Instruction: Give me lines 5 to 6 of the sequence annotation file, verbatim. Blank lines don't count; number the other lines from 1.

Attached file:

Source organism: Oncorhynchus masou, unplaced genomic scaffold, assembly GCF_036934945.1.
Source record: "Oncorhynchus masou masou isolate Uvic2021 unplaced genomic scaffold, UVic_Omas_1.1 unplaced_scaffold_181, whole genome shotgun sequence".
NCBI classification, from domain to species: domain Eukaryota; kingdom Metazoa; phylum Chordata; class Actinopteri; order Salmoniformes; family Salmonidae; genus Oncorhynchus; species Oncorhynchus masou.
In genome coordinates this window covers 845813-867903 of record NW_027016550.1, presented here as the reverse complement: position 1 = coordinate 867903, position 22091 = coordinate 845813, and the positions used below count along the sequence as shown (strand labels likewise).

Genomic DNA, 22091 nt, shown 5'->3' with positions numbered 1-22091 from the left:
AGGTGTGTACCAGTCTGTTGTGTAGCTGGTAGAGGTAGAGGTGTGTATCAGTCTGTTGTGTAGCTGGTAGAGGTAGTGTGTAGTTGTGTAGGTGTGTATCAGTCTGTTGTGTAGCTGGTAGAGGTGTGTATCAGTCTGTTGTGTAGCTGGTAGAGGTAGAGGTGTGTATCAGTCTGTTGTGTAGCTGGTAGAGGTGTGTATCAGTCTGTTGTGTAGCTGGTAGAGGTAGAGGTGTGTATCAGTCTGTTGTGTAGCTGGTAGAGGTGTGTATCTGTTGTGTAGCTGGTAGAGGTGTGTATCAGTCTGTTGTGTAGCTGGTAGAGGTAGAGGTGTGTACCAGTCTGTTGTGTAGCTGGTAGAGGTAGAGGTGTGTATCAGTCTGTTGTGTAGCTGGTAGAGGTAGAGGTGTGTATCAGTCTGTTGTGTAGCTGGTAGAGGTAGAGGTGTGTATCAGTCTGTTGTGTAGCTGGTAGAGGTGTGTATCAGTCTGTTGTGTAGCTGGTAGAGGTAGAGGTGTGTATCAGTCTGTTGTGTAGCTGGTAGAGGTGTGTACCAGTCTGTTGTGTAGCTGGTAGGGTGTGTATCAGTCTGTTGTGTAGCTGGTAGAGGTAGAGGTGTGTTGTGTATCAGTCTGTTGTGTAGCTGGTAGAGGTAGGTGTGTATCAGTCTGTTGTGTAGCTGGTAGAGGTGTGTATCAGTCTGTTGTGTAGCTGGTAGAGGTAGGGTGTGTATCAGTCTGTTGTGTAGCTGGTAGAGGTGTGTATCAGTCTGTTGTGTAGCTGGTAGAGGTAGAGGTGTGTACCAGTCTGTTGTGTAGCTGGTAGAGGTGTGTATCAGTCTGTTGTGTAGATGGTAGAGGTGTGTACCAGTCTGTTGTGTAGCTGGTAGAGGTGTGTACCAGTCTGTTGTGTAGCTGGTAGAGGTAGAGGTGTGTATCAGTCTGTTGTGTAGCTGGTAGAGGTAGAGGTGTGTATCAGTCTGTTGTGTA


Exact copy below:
Genomic DNA, 22091 nt, shown 5'->3' with positions numbered 1-22091 from the left:
AGGTGTGTACCAGTCTGTTGTGTAGCTGGTAGAGGTAGAGGTGTGTATCAGTCTGTTGTGTAGCTGGTAGAGGTAGTGTGTAGTTGTGTAGGTGTGTATCAGTCTGTTGTGTAGCTGGTAGAGGTGTGTATCAGTCTGTTGTGTAGCTGGTAGAGGTAGAGGTGTGTATCAGTCTGTTGTGTAGCTGGTAGAGGTGTGTATCAGTCTGTTGTGTAGCTGGTAGAGGTAGAGGTGTGTATCAGTCTGTTGTGTAGCTGGTAGAGGTGTGTATCTGTTGTGTAGCTGGTAGAGGTGTGTATCAGTCTGTTGTGTAGCTGGTAGAGGTAGAGGTGTGTACCAGTCTGTTGTGTAGCTGGTAGAGGTAGAGGTGTGTATCAGTCTGTTGTGTAGCTGGTAGAGGTAGAGGTGTGTATCAGTCTGTTGTGTAGCTGGTAGAGGTAGAGGTGTGTATCAGTCTGTTGTGTAGCTGGTAGAGGTGTGTATCAGTCTGTTGTGTAGCTGGTAGAGGTAGAGGTGTGTATCAGTCTGTTGTGTAGCTGGTAGAGGTGTGTACCAGTCTGTTGTGTAGCTGGTAGGGTGTGTATCAGTCTGTTGTGTAGCTGGTAGAGGTAGAGGTGTGTTGTGTATCAGTCTGTTGTGTAGCTGGTAGAGGTAGGTGTGTATCAGTCTGTTGTGTAGCTGGTAGAGGTGTGTATCAGTCTGTTGTGTAGCTGGTAGAGGTAGGGTGTGTATCAGTCTGTTGTGTAGCTGGTAGAGGTGTGTATCAGTCTGTTGTGTAGCTGGTAGAGGTAGAGGTGTGTACCAGTCTGTTGTGTAGCTGGTAGAGGTGTGTATCAGTCTGTTGTGTAGATGGTAGAGGTGTGTACCAGTCTGTTGTGTAGCTGGTAGAGGTGTGTACCAGTCTGTTGTGTAGCTGGTAGAGGTAGAGGTGTGTATCAGTCTGTTGTGTAGCTGGTAGAGGTAGAGGTGTGTATCAGTCTGTTGTGTA